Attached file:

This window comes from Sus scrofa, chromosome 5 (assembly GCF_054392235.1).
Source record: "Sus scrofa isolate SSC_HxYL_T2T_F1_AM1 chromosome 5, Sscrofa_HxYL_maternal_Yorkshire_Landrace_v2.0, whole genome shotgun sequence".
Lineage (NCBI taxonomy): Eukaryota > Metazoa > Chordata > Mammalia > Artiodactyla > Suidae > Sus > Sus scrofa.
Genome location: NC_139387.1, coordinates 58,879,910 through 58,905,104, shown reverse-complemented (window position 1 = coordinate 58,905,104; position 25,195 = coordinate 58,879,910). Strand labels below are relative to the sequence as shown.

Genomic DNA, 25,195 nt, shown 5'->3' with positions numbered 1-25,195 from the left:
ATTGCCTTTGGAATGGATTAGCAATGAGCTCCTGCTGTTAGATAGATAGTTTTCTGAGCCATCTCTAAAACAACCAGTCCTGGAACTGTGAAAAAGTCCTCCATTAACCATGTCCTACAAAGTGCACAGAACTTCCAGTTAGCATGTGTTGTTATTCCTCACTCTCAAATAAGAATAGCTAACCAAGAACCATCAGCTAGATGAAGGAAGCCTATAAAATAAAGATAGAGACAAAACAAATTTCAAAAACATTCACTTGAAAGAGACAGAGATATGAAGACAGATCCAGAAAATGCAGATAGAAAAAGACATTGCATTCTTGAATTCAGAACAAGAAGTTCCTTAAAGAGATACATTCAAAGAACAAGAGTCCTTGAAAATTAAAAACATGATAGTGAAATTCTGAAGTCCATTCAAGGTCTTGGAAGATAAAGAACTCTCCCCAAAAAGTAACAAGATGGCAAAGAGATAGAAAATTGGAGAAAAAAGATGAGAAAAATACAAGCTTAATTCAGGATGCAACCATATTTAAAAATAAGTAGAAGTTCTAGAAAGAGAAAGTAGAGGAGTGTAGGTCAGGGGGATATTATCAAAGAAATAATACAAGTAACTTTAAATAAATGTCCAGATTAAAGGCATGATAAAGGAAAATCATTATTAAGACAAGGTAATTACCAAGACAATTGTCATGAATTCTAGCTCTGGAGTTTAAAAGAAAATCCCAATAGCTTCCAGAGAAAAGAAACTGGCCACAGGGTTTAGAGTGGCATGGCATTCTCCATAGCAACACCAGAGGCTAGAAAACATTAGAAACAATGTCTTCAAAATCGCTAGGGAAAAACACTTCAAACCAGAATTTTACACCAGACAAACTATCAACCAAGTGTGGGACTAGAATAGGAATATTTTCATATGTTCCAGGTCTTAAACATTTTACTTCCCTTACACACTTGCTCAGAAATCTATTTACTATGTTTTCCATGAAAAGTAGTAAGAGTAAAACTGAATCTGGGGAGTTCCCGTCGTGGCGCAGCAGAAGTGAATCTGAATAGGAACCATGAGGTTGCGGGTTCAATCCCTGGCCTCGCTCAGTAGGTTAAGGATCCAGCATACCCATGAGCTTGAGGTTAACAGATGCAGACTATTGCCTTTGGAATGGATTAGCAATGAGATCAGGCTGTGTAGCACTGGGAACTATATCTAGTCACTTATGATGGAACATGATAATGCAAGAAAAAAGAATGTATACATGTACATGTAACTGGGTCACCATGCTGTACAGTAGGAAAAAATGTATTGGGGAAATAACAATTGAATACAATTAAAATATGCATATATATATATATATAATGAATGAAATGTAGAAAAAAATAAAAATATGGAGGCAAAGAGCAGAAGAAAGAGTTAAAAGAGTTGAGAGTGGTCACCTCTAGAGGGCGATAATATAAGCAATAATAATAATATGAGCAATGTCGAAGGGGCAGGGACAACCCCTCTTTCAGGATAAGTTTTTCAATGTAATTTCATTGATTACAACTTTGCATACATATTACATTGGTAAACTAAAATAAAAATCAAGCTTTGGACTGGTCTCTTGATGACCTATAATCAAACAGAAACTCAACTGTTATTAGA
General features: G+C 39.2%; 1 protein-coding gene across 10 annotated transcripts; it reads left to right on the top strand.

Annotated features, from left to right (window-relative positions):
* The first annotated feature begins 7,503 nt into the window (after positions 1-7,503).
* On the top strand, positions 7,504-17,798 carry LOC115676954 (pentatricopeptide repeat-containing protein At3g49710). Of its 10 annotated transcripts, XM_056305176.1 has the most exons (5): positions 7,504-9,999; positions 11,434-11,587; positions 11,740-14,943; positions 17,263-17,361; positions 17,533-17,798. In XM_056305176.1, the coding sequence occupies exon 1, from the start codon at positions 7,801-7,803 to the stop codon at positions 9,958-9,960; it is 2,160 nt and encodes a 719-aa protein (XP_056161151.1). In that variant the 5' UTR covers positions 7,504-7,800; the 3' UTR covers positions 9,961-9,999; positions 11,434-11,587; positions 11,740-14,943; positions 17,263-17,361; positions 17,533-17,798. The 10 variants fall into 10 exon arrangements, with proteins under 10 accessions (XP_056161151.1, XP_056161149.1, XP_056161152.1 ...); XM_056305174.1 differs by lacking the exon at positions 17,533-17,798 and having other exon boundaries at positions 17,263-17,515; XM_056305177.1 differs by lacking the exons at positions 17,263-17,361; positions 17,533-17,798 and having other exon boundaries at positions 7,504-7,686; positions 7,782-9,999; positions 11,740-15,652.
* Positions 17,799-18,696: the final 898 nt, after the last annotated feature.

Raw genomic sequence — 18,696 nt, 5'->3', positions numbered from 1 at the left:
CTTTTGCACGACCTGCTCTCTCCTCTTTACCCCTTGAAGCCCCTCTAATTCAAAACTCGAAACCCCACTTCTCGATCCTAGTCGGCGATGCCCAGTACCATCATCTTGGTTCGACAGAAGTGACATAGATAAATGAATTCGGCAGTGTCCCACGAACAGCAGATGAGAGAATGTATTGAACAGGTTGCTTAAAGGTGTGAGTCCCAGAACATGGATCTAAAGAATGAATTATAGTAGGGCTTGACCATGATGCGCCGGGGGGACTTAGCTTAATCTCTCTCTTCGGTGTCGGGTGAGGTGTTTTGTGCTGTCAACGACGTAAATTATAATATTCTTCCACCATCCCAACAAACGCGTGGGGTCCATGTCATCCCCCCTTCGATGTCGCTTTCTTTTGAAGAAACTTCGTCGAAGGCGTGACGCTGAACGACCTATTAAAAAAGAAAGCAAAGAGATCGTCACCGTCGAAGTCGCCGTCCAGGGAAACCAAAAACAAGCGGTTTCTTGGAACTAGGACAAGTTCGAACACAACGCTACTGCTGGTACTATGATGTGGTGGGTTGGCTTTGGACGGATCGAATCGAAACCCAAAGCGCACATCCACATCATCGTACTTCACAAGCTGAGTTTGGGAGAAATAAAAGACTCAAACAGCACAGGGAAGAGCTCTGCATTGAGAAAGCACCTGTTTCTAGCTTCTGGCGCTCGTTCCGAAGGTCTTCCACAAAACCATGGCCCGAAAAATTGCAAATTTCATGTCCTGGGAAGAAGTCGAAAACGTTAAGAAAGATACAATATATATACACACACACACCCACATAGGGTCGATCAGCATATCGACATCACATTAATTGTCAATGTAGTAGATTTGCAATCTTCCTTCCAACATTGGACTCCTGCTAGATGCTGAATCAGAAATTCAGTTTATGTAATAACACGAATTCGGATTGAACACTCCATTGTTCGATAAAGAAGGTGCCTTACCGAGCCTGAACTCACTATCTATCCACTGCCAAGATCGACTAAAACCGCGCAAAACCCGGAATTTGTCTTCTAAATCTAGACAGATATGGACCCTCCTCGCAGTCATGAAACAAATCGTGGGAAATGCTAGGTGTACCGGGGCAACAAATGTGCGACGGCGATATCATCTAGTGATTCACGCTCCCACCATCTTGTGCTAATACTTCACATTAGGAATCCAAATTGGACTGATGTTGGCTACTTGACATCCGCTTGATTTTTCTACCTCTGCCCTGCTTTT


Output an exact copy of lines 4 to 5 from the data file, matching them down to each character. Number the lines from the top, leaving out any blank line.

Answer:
Genome location: NC_139387.1, coordinates 58,879,910 through 58,905,104, shown reverse-complemented (window position 1 = coordinate 58,905,104; position 25,195 = coordinate 58,879,910). Strand labels below are relative to the sequence as shown.

Genomic DNA, 25,195 nt, shown 5'->3' with positions numbered 1-25,195 from the left: